Save-the-Date Etiquette Tips

Woman hands putting save the date card in the envelope. Wedding planning, invitation concept
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Wedding trends continue to change, and this can be confusing or frustrating to those who have to plan and pay for them. However, there is one trend that prevents the frustration and that is the save-the-date card that many brides have chosen to send before the wedding invitations.

This gives people a heads-up to guests who will be invited and prevents having to decline the invitation because of another commitment. After all, who would want to miss the wedding of a favorite niece or best friend from college?

When to Send Save-the-Date Cards

These little cards can be sent as early as six to 10 months out. If you’re having a destination wedding, you may want to send it a year before the event. It allows guests to mark the date on their calendars, ask for time off work, plan vacations around it, and save money if funds are tight.

If your plans are set more than a year before the event, wait a few months, or your guests might not put it on their calendars. Don’t wait until too close to the wedding, or you may have a lot of RSVPs returned with regrets.

Who Should Get a Save-the-Date Card

Anyone you want to attend the wedding should receive one of the save-the-date cards. However, if there are some people you’re not sure about, don’t send them one because as soon as they go out, those people will start making plans. It would be rude to not send an invitation or uninvite anyone who goes to all that trouble to witness one of the most important days of your life.

What to Put on a Save-the-Date Card

You’ll want to include all the information you have available at the time you’re sending the card. This includes the event, location, date, and approximate time. Let the recipients know that they’ll receive an invitation with more details at a later date. They don’t need to respond to the save-the-date announcement.

Here are some things to include on the save-the-date card:

  • Names of the couple getting married
  • General location of the wedding and reception
  • Date of the big day
  • URL of the wedding website if there is one
  • Hotels in the area

You can add some fun, personal touches to the card, such as something that ties into the theme of the wedding or an interesting tidbit about how the couple met. Adding a personal touch with an interesting approach lets the recipients know that this is an event they don’t want to miss.

How to Address the Envelope

When addressing the envelope for a save-the-date card, you may choose a formal or informal style, depending on your relationship with the recipient. It’s always a good idea to show respect to older guests by using “Mr. and Mrs. Jones” or “Dr. and Mrs. Edwards.” If you are allowing a “plus-one,” you should put “Ms. Sellers and guest” to let her know she is allowed to bring someone.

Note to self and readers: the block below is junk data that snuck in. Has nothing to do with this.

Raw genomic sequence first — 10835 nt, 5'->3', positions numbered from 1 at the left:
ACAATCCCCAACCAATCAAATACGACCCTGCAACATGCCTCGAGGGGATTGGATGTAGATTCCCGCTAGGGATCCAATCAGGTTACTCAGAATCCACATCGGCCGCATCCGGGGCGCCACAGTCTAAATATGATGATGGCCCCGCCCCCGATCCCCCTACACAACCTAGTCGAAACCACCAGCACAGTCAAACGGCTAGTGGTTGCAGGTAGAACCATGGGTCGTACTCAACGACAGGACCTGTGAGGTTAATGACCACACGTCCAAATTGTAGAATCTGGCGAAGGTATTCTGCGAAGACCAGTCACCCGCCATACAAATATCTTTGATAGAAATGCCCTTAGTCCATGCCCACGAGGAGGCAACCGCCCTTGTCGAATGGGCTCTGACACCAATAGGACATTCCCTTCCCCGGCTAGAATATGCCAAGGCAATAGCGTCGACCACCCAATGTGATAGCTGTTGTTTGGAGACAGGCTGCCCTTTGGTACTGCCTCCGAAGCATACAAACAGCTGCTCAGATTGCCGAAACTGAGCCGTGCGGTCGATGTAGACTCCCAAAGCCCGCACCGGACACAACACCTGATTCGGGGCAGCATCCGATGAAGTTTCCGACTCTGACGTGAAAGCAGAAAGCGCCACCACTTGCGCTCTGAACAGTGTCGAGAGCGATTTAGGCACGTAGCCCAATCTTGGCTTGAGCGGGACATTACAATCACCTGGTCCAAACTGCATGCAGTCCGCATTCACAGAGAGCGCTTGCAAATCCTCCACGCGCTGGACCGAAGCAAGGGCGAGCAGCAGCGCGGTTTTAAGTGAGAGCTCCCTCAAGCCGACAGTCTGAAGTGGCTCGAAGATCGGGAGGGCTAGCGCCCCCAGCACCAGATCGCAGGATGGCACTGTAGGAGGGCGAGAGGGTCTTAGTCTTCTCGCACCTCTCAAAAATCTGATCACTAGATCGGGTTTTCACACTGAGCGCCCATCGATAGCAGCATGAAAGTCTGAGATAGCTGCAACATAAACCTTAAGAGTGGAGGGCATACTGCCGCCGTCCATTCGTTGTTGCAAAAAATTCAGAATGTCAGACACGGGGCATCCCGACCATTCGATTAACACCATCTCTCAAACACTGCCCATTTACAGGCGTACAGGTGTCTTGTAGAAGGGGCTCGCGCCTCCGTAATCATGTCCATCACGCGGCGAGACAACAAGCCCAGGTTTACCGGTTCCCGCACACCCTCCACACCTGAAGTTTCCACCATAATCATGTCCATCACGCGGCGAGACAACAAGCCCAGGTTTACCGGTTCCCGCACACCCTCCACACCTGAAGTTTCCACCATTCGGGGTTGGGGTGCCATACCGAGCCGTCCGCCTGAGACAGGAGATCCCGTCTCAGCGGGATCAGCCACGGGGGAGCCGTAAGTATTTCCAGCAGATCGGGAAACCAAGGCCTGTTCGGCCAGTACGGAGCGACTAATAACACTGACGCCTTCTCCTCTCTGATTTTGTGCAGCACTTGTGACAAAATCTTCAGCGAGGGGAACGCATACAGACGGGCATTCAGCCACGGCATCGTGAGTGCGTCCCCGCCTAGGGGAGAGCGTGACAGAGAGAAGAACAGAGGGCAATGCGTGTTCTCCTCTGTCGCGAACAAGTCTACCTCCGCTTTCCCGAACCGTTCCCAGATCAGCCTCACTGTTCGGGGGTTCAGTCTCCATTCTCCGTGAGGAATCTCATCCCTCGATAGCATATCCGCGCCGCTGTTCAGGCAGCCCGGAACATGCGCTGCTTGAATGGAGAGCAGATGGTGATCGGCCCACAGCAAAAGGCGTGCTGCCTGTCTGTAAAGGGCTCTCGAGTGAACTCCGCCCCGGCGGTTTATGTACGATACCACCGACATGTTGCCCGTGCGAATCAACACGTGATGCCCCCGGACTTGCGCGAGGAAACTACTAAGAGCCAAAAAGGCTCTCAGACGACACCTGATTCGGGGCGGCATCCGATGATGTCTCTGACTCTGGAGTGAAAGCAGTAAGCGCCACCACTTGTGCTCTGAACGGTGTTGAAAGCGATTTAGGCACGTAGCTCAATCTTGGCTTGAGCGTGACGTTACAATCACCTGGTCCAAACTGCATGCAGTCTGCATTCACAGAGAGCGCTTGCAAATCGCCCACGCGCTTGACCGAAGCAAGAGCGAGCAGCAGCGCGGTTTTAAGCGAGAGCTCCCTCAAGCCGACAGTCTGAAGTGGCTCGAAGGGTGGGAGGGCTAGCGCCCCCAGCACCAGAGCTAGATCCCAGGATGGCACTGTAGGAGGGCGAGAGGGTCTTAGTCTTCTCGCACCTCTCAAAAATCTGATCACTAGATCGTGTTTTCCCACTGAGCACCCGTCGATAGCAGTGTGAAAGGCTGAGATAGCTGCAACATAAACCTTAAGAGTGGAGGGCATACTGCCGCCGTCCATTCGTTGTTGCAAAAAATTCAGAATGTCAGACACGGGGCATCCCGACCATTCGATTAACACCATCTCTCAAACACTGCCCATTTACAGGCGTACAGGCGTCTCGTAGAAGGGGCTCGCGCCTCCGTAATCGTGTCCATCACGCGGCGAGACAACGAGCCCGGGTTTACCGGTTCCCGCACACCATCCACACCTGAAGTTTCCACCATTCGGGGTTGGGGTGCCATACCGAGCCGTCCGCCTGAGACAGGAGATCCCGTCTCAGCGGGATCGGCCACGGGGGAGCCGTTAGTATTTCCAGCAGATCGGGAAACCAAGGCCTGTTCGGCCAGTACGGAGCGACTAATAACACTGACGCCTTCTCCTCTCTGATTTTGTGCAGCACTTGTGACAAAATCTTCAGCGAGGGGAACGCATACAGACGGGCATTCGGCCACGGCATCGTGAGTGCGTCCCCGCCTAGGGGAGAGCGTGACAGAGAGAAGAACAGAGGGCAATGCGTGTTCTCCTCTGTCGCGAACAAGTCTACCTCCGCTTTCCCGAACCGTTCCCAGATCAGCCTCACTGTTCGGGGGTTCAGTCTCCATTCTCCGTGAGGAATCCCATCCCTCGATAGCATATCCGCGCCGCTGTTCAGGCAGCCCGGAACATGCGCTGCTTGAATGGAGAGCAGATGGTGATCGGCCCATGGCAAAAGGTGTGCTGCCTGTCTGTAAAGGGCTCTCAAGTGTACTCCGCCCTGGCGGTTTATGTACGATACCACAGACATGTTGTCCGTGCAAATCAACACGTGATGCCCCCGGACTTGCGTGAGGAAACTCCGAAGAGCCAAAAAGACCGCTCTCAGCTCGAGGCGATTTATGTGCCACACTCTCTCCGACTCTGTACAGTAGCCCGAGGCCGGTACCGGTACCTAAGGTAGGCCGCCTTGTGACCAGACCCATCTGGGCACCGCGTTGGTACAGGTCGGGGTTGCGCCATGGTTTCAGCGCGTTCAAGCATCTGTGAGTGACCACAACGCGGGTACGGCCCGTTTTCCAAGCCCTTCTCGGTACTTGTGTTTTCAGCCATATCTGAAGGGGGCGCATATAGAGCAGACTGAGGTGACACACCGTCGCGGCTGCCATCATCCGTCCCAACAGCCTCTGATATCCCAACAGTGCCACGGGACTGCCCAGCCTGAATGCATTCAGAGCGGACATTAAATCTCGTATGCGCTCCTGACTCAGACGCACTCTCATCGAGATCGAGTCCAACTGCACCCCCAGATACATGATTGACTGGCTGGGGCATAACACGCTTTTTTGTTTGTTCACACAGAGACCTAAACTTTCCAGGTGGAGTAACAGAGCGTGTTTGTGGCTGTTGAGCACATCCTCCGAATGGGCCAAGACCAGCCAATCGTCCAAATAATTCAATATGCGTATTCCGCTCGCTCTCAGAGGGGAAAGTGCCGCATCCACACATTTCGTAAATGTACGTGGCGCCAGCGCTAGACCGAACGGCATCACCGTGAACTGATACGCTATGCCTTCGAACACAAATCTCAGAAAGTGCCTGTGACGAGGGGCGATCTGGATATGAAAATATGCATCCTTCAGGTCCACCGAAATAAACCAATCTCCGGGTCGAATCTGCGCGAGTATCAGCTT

Print vs. Electronic Save-the-Date

It’s generally best to send a print save-the-date card via snail mail. However, many people prefer to forego the paper and stamp, and this group is growing as more people have discovered the benefits of doing everything electronically. Make sure you have the correct email address before sending the save-the-date messages electronically, or you may discover that some of the most important people don’t receive them.

If you have friends and family members who aren’t adept at communicating via email, send them a print version. There’s nothing wrong with doing a combination of print and electronic. However, it’s still good form to send the actual invitation via snail mail with an RSVP card and self-addressed stamped envelope tucked inside.


Make sure you’re clear with the information you put on the save-the-date card or email. Include the names of those who are invited, whether or not children are welcome, and what arrangements will be made if people have kids. If you have an idea of whether the event will be formal, semi-formal, or beachside, add that.

More Points to Consider

When sending save-the-date cards, there are certain points to consider, including some things that should not be included. Here are some extra tips:

  • Don’t include the names of stores where you’re registered for wedding gifts. This is considered crass. If guests want to know this information, they can call and ask you or someone else in the bridal party.
  • If the venue changes after you send the save-the-date cards, follow up with the correction by either sending another card or calling everyone on the list.
  • Let guests know if you’re able to reserve a block of hotel rooms for out-of-town guests. Give them the address and instructions on how to be included in any special rates you’ve negotiated.
  • Even if you send save-the-date cards in the mail, you may also do an extra email reminder. Be careful not to send too many of these, or the guests will dread opening your emails.
  • Don’t worry about your save-the-date cards matching your wedding invitations. They’re much less formal and only serve as a calendar placeholder for scheduling.
  • Some brides and grooms enjoy adding a picture from their engagement photoshoot for a more personal touch.

Remember that the purpose of save-the-date cards is to let people know that an invitation will follow. Don’t expect an RSVP at this early stage in the planning.